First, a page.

Shielded by a large umbrella, politicians crossed the Shubert plaza, took places beside a pile of dirt, and swung shovels on cue—marking opening day of a two-year, $14.8 million plan to redo the city’s 100-year-old theater.
The performance took place Thursday morning outside the Shubert Theater. State and local officials gathered to help the theater break ground on two years of renovations that will repair aging infrastructure and build a new lobby and 150-seat performance space at the historic theater at 247 College St.
Mayoral communications chief Laurence Grotheer opened a broad blue umbrella and ushered Mayor Toni Harp—and whoever else would fit underneath—to a white tent in the middle of the plaza outside the theater. Politicians lined up against a special backdrop, a curtain printed with the words “Shubert 1914-2014.”
Board of Alders President Jorge Perez represented city legislators, who along with the previous mayor, struck a deal to sell the city-owned theater to Connecticut Association for the Performing Arts (CAPA), the not-for-profit that had been managing it, for $1. The city also agreed to pay $4.5 million over 10 years toward the theater, including $2.5 million in renovation costs.
“Happy Birthday, Shubert!” said Perez into the microphone. The Shubert went through a dark period from 1976 to 1984, when it was closed. Now, after 100 years, it remains “very viable,” Perez said. “We wish you another hundred years.”
Harp played the role of an urban mayor who is holding up the city’s end of that deal. (Click here for a detailed rundown of the deal.)
When her cue came to speak, Harp declared the Shubert “the cornerstone of the arts” in New Haven.
State Sen. Martin Looney and state Reps. Pat Dillon and Toni Walker played the parts of state legislators riding to the theater’s rescue with $4 million in state bond money.
“This year, in its 100th, it’s going to shine,” Looney said of the theater.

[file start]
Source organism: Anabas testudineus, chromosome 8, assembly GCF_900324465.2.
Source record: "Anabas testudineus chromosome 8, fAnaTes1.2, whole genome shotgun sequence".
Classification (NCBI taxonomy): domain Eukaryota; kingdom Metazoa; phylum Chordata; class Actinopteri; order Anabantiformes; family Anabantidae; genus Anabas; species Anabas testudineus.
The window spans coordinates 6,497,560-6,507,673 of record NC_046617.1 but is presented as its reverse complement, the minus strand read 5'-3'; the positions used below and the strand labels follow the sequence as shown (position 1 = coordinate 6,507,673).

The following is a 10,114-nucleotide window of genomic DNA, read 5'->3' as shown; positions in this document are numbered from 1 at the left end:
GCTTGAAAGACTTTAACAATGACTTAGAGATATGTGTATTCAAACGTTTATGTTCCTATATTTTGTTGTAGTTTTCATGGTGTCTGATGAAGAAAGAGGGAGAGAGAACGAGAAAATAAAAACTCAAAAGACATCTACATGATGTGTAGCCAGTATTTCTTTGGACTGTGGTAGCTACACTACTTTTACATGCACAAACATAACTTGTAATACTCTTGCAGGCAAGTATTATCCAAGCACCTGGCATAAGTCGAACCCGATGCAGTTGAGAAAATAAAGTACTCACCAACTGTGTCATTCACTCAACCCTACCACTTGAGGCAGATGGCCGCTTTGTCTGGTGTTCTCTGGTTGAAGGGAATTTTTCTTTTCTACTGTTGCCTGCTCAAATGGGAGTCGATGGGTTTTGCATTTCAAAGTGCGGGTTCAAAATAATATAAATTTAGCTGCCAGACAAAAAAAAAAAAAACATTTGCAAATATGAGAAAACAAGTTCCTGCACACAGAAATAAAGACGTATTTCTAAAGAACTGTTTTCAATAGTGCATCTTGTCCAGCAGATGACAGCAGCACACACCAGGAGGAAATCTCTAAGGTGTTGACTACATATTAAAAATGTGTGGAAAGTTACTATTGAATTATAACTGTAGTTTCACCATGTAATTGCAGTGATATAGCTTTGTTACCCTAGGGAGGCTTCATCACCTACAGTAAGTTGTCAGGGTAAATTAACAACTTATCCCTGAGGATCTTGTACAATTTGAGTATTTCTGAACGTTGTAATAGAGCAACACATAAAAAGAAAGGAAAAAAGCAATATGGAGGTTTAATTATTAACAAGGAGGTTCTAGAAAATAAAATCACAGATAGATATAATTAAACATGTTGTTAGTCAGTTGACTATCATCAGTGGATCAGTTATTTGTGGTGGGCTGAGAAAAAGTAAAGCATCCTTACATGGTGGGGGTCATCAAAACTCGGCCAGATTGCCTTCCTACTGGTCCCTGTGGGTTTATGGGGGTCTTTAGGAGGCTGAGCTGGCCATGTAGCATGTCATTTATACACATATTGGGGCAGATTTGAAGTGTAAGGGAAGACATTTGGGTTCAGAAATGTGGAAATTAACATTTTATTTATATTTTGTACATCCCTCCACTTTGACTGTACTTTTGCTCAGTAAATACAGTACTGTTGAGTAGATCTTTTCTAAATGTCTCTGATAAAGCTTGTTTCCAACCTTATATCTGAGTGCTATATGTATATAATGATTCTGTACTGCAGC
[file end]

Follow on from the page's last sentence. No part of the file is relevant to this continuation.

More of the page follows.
CAPA, which took ownership of the theater in December, secured the props for the scene. As the speeches began, CAPA’s Sheri Kaplan ducked backstage behind the curtain and emerged bearing short silver shovels. CAPA also secured one big pile of dirt, courtesy of Turner Construction.
Politicians got closer to the news cameras, lining up beside the pile of dirt. They performed their finale act: Tossing the dirt gently into the middle of the pile without hitting the photographers.
After the production, CAPA welcomed the performers next door to Roia for croissants, coffee and pistachio scones. Inside the restaurant, CAPA unveiled images of what the new theater will look like.
Kaplan ran through the construction show: Act I, taking place from now until Mid-October, will focus on fixing up ailing infrastructure. That includes fixing roofs and the HVAC system and putting in a new fire pump for the sprinkler system. The 1,650-seat theater will keep its historic details. (Click here for a previous story touring the space.)
Act II will take place next summer, from July to September 2015. That will entail building an addition on the front of the building that will bring the lobby further into the plaza, in line with the sidewalk. The Shubert will also create a small, 150-seat performance space to be used for small events, according to Caplan.
Looney sampled the croissants and gave them two thumbs up.
Then he walked past the empty stage, eager to return for the “grand opening” of a transformed historic space.